Holbein embroidery fill patterns
Downloadable Holbein embroidery fill patterns
Holbein embroidery uses the same filling designs and diaper patterns that we have used before (see the posts for October 6, 2013 and February 27, 2014), as well as more elaborate leaf, flower, fruit and insect designs. I've prepared a sheet of those that you can download by clicking on the picture. The patterns inside frames are all-over filling designs. Some of these are larger than the ones we've been using, so they will require patterns with larger spaces to fill or smaller-scale background fabric. The next (unframed) patterns may stand alone (as snowflakes perhaps), be joined together to make borders, or be expanded to make all-over fillings. Finally, there are some narrow border designs which can be used vertically or horizontally or both.

Holbein embroidery "doodles"
Holbein embroidery "doodles" (Downloadable)
Here are some of the designs I've been playing around with as fillers or for use on small projects. If you like to “doodle” and make little drawings while you talk on the phone or wait at the doctor's office, you should try making small motifs like these of your own. The stylized flowers are easy. They can be used in closely arranged rows as filling in a design, in single rows as a border, or broken apart to scatter and repeat over a larger area. The little “bugs” were fun to do, as was the snail. Designing them is something enjoyable you can do with your children or grandchildren, too. Some of the larger separate designs are attractive additions to babies' or children's clothing. You can apply these by using a chart and counting threads, by making your own transfer pattern (see the posts for October 6, 2013 and/or April 30, 2014), or by embroidering through waste canvas a removable needlepoint canvas that isn't interlocked. You pin or baste a piece of the waste canvas, somewhat larger then your design, loosely in the desired spot on the garment. Embroider the design as you usually would, not pulling your stitches too tight. When the design is finished, gently pull out each of the canvas threads. I like to steam-press the design afterward.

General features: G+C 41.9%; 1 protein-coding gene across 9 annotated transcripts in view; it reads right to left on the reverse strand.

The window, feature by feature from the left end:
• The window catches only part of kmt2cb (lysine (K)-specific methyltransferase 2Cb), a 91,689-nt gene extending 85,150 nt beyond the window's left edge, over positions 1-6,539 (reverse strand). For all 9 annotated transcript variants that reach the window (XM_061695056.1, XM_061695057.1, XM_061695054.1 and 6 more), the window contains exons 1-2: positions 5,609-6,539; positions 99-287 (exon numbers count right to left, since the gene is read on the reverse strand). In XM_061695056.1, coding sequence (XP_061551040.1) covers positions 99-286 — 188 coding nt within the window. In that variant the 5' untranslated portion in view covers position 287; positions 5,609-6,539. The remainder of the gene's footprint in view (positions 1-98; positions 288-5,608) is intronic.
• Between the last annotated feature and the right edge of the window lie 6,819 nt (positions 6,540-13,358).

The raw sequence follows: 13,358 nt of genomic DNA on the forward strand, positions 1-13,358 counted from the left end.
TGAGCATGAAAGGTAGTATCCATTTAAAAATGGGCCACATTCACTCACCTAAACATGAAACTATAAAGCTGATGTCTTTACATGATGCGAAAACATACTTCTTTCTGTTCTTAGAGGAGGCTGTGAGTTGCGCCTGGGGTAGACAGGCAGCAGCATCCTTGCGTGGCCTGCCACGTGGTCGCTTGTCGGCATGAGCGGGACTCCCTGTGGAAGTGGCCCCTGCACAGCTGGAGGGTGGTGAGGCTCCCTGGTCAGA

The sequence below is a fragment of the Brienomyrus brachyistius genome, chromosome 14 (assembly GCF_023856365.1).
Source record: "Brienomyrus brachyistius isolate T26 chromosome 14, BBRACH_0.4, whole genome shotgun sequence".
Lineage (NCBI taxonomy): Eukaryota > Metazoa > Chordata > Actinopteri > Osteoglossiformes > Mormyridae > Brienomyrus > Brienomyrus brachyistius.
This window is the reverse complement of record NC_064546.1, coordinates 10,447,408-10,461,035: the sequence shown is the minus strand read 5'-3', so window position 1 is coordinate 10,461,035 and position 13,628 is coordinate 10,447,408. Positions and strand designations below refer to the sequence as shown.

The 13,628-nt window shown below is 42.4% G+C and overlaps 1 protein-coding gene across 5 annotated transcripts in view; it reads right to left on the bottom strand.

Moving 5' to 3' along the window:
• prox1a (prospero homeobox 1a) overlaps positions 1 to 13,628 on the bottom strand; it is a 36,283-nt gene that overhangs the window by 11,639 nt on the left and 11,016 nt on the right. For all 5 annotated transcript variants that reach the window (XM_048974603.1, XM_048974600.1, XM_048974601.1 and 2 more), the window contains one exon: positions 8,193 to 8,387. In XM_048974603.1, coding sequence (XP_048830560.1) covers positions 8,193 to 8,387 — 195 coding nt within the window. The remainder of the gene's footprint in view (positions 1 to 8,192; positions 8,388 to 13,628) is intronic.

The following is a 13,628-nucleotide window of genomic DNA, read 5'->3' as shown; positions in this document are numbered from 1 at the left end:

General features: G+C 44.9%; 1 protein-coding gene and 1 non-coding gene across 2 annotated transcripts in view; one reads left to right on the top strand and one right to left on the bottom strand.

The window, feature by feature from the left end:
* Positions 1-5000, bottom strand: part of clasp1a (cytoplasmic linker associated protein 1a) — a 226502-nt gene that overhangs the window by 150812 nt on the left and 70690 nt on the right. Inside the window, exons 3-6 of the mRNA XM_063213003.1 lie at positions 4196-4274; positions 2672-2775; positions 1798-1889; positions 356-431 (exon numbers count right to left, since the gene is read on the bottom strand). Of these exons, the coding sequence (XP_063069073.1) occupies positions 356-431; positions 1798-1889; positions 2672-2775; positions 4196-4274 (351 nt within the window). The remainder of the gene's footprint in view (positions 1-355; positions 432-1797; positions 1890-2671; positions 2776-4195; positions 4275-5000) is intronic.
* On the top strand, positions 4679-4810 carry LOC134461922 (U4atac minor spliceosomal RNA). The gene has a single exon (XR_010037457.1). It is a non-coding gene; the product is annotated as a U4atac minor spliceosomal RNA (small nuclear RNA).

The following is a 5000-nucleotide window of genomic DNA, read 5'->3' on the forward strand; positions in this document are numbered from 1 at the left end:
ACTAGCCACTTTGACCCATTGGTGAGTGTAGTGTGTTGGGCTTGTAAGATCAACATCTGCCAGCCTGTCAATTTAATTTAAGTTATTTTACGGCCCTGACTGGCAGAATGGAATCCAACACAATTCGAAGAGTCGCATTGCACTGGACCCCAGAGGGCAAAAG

Have fun with Holbein!




"Unicorn", Holbein embroidery on gingham, framed under glass
"Unicorn", Holbein embroidery on gingham, framed under glass


 Creative Commons LicenseThis post by Annake's Garden is licensed under a Creative Commons Attribution-NonCommercial-ShareAlike 3.0 Unported License.

Monday, August 4, 2014

Roses Redux and Colorful 4-ways – Recent Questions


I loved the “Big Bouquet of Roses” post, but I wonder why you haven't done a picture of a red rose? They are my favorites.

Preliminary sketch for red rose needlepoint
Preliminary sketch for red rose needlepoint
I'm so glad you enjoyed the post (July 7, 2014). I have indeed made a red rose. Our jewelry-maker gave me some leftover yarn that was variegated in red-violet, red, and red-orange. I wondered if I could make a realistic rose using only those three colors. I also had some variegated green yarn left over from a past project. I cut the variegated reds into separate pieces so I could control exactly where they appeared on the rose, but I used the variegated greens just as they came off the skein to make the leaves. As usual, I started with a sample on plastic canvas. I had just completed the rose and leaves on a white background when a dear friend arrived for a visit. She loved the sample and said that she had just the place for it on a wall at home. So J.D. framed it for her in a simple black frame. She has written that it has “place of honor” on her wall.

Finished red rose needlepoint
Finished red rose needlepoint
I was happy with the sample experiment, so I traced my original sketch onto needlepoint canvas. Because the mesh was so much smaller, I needed to split the yarn and use three strands instead of four. I rearranged the leaves and added a partially opened bud. This time I used a black background. Unfortunately, I was far from done when the time came to post the “Big Bouquet of Roses” post, so the red rose was not on it. It is now completed. J.D. matted it with a burgundy mat that matches the deepest tones in the rose and framed it under glass in a gold frame. We showed it at an outdoor event last weekend. In the sunlight, it really glows! Here is “Love Is Like a Red, Red Rose”, before framing, so that you can see the detail. Enjoy your red rose.